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TikTok Faces Staggering €345 Million GDPR Fine for Child Data Mishandling
Plus, Google Settles California Lawsuit for $93 Million: Location-Privacy Claims Raise Consumer Protection Concerns
Irish Data Protection Commission Takes a Stand, Hits TikTok with Massive Penalty for Privacy Violations
In a resounding move, the Irish Data Protection Commission (DPC) has imposed an eye-watering €345 million (approximately $368 million) fine on TikTok for serious breaches of the European Union's General Data Protection Regulation (GDPR) related to the handling of children's data. The investigation, initiated in September 2021, delved into TikTok's processing of personal data concerning users aged 13 to 17 during the period from July 31 to December 31, 2020.
Some of the key findings of the investigation include alarming practices:
Default Public Exposure: Child users' content was set to "public" by default, exposing them to risks from any viewer, whether on TikTok or not.
Transparency Lapse: TikTok failed to provide adequate transparency information to child users about how their data was being handled.
Dark Patterns: The platform employed manipulative design tactics, known as dark patterns, to steer users towards privacy-intrusive options during registration and video posting.
Weak Family Sharing Control: A flaw in the Family Sharing setting allowed non-verified adults to pair their accounts with those of minors, potentially enabling inappropriate interactions.
In addition to the substantial financial penalty, the DPC has mandated TikTok to align its data processing practices with GDPR standards within three months.
Anu Talus, EDPB Chair, emphasized the responsibility of social media companies to present choices to users, especially children, in a fair and transparent manner. She stressed the importance of offering privacy-related options objectively and neutrally, without deceptive or manipulative tactics.
In response, TikTok expressed disagreement with the DPC's decision, arguing that the criticisms pertain to features and settings from three years ago, which have since been revamped, with all accounts for users under 16 now set to private by default. TikTok has not confirmed whether it intends to appeal the ruling.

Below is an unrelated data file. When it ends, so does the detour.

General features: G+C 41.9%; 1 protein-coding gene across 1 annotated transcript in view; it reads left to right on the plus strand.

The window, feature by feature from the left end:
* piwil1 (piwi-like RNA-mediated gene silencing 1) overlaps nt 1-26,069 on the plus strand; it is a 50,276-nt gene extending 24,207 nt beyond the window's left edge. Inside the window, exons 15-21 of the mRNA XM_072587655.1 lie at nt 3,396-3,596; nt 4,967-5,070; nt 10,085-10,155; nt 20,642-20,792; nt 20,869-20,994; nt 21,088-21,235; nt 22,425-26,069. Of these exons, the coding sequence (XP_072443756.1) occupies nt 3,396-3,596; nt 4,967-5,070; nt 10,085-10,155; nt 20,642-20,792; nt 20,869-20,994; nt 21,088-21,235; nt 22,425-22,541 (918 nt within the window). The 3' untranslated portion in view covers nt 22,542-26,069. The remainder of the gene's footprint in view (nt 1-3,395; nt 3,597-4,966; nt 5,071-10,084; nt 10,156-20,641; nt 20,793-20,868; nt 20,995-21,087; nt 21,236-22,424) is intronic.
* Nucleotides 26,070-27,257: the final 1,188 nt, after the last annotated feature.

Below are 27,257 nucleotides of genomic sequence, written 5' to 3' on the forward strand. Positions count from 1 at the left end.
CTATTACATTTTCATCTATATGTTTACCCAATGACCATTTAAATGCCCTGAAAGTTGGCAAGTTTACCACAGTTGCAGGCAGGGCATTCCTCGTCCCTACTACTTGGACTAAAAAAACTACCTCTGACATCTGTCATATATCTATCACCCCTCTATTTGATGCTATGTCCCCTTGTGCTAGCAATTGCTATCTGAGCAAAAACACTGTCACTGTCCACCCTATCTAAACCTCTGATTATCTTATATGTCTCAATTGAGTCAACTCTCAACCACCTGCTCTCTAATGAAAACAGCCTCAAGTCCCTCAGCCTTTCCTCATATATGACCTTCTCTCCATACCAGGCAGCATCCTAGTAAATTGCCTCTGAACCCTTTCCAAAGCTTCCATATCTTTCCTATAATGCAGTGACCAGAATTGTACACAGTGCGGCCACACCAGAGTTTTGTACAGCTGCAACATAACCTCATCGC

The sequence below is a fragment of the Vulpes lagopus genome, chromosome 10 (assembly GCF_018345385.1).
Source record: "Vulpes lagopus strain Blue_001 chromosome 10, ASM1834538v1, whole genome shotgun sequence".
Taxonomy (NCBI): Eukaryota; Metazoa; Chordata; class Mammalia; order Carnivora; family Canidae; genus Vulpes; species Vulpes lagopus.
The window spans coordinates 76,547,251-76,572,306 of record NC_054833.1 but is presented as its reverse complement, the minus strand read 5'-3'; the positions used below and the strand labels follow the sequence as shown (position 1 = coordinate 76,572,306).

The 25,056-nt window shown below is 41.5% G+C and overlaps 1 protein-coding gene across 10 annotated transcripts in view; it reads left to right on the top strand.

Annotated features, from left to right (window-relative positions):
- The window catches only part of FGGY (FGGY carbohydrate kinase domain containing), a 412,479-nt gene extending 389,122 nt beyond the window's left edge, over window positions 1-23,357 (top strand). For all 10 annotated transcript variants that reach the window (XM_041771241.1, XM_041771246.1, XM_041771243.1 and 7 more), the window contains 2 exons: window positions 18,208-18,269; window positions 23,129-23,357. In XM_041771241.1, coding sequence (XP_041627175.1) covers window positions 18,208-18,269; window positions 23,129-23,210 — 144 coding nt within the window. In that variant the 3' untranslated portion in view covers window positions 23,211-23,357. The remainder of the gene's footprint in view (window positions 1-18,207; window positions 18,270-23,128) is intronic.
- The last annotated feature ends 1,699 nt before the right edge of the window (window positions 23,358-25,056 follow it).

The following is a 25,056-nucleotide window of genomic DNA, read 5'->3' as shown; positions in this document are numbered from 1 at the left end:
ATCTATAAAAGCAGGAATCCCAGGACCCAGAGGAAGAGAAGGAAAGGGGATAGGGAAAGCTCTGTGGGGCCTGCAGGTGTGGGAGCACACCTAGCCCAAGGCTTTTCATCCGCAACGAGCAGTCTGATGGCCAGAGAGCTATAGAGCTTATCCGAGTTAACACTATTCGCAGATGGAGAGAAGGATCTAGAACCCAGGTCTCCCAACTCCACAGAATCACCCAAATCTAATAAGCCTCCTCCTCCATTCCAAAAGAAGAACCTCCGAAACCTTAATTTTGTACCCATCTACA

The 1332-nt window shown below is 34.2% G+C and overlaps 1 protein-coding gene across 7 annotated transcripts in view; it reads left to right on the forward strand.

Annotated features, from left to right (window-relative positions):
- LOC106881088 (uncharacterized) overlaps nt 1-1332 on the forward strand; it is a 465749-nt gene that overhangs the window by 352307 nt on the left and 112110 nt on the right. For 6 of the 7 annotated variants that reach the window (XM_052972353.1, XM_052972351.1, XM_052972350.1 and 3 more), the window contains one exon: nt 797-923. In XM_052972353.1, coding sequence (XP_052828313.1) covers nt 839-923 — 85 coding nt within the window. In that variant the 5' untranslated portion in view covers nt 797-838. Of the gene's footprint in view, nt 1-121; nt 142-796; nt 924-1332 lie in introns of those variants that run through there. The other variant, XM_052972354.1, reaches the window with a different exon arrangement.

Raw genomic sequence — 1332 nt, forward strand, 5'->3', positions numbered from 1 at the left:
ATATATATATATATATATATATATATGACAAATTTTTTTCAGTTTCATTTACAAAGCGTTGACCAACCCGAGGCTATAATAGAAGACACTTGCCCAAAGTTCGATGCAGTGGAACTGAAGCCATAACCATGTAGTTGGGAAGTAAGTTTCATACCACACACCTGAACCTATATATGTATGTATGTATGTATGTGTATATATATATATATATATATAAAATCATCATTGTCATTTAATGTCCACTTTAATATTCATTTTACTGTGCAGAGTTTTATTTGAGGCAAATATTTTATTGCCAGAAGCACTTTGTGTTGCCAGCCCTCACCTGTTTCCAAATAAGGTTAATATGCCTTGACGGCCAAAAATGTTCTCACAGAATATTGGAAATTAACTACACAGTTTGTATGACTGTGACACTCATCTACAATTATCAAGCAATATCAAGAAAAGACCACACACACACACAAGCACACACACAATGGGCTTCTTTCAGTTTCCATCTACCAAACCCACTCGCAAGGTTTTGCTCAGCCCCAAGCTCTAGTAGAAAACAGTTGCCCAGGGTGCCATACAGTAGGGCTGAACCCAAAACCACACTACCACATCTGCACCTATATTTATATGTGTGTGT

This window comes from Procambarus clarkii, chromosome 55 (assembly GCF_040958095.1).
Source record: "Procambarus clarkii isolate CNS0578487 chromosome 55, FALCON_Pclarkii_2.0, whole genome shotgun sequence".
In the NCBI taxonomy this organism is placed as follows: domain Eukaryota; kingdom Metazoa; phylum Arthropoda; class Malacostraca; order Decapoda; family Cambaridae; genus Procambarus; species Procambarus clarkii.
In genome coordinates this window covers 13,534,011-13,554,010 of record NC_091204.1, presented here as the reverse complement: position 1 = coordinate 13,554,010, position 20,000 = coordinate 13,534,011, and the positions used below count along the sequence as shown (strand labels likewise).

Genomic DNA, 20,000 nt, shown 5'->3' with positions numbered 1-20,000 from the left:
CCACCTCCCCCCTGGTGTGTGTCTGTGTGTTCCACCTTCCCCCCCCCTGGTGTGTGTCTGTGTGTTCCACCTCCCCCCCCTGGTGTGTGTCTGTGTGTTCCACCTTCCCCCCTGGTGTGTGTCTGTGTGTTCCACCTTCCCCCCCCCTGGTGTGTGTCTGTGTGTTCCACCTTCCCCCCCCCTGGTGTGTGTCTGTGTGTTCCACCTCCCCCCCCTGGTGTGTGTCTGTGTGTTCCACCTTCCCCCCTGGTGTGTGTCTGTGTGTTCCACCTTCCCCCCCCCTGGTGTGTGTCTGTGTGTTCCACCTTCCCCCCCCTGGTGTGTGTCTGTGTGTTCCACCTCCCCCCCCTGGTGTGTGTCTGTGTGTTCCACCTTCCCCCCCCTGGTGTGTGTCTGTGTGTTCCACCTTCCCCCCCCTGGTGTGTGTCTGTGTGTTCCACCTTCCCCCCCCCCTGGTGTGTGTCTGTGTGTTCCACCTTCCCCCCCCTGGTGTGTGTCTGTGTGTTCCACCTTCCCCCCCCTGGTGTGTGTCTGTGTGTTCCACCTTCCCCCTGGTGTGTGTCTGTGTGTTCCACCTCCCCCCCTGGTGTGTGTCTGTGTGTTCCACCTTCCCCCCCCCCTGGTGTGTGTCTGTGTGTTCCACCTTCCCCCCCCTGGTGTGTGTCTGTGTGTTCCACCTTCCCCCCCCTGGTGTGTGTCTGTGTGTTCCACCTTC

Furthermore, TikTok announced plans to introduce a revamped account registration process for new users aged 16 and 17, with a default setting of private accounts. The platform boasts approximately 134 million monthly users in the European Union.
This significant penalty follows a €5 million (around $5.4 million) fine levied by the French data protection authority in January 2023, targeting TikTok for cookie consent rule violations and the complex nature of its opt-out mechanism.
These developments highlight the growing emphasis on data protection and privacy enforcement, echoing the recent privacy lawsuit settlement where Google agreed to pay $93 million over allegations of location data collection without informed consent, as brought forth by California's Attorney General.
California Attorney General Unveils $93 Million Settlement Over Google's Alleged Misleading Location-Privacy Practices
In a substantial legal settlement, Google has agreed to pay a hefty $93 million to resolve a lawsuit brought by the state of California. The lawsuit accused the tech giant of engaging in deceptive location-privacy practices that not only misled consumers but also ran afoul of consumer protection laws.
California Attorney General Rob Bonta, commenting on the case, stated, "Our investigation revealed that Google was telling its users one thing – that it would no longer track their location once they opted out – but doing the opposite and continuing to track its users' movements for its own commercial gain."
The lawsuit stemmed from revelations that Google persisted in tracking user locations despite promising otherwise when users opted out of location tracking by disabling the "Location History" setting.
California's complaint against Google alleged that the company collected location data through alternative means and misled users regarding their ability to opt out of location-based personalized advertisements.
With Google amassing over $220 billion in revenue solely from advertising in 2022, this settlement is the latest in a string of financial resolutions Google has entered into to address lawsuits filed by various U.S. states. In November of the previous year, Google agreed to pay $391.5 million to settle similar complaints filed by 40 U.S. states. In January 2023, it settled two distinct lawsuits brought by Indiana and Washington, D.C., for $29.5 million. In May of the same year, Google reached a $39.9 million settlement with Washington state on similar grounds, while also facing a location-tracking lawsuit in Texas.
Despite the settlements, Google has not admitted to any wrongdoing, maintaining that the issues stem from "outdated product policies that we changed years ago." As part of the agreement, Google has committed to providing users with enhanced controls and transparency regarding their location data.
This development comes on the heels of Austrian privacy non-profit NOYB's legal actions against Google-owned Fitbit. NOYB filed three complaints, alleging that Fitbit compelled new app users to consent to transferring sensitive data outside the European Union without sufficient data protection guarantees. NOYB criticized the lack of a withdrawal option, forcing users to delete their accounts to halt the allegedly illegal data processing.
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